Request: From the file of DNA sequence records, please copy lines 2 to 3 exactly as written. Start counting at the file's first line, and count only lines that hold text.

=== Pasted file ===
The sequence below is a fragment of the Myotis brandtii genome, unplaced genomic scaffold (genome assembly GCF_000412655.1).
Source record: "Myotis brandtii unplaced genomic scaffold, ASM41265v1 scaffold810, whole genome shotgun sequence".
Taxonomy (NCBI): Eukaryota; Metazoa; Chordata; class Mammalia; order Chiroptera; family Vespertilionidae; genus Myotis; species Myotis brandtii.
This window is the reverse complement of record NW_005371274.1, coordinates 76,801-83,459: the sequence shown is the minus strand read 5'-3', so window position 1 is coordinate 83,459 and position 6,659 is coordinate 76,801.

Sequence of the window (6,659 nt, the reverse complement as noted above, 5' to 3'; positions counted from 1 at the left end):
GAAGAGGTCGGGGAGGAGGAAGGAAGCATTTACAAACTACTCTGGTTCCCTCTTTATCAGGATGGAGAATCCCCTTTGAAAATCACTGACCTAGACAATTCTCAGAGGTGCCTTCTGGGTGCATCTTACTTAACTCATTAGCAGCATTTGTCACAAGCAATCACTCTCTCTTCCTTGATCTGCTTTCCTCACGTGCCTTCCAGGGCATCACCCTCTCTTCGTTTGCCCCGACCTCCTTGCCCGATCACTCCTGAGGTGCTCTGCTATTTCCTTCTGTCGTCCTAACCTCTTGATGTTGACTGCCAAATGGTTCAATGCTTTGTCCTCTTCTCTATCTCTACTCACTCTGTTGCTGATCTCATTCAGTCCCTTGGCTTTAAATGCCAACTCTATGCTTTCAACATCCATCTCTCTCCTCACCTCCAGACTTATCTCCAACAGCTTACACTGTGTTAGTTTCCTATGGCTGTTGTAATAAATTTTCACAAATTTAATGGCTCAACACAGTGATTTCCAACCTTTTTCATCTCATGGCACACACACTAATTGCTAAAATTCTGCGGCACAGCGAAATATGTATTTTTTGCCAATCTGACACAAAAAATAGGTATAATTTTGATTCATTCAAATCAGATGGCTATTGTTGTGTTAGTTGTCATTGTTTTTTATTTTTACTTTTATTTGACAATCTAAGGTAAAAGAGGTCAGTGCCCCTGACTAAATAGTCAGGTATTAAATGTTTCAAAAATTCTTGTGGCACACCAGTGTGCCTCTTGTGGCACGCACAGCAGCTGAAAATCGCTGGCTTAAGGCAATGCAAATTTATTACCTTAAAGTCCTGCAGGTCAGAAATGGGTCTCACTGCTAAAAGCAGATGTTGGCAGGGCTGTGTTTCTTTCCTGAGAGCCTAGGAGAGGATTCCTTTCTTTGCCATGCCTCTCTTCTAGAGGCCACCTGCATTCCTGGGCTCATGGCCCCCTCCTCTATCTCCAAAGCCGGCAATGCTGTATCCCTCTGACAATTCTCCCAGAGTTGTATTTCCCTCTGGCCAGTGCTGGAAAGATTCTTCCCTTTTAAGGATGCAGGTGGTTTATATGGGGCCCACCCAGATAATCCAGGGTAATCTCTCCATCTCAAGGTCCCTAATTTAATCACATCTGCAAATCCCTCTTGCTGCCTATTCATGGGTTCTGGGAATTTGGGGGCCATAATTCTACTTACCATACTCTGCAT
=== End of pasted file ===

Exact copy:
Source record: "Myotis brandtii unplaced genomic scaffold, ASM41265v1 scaffold810, whole genome shotgun sequence".
Taxonomy (NCBI): Eukaryota; Metazoa; Chordata; class Mammalia; order Chiroptera; family Vespertilionidae; genus Myotis; species Myotis brandtii.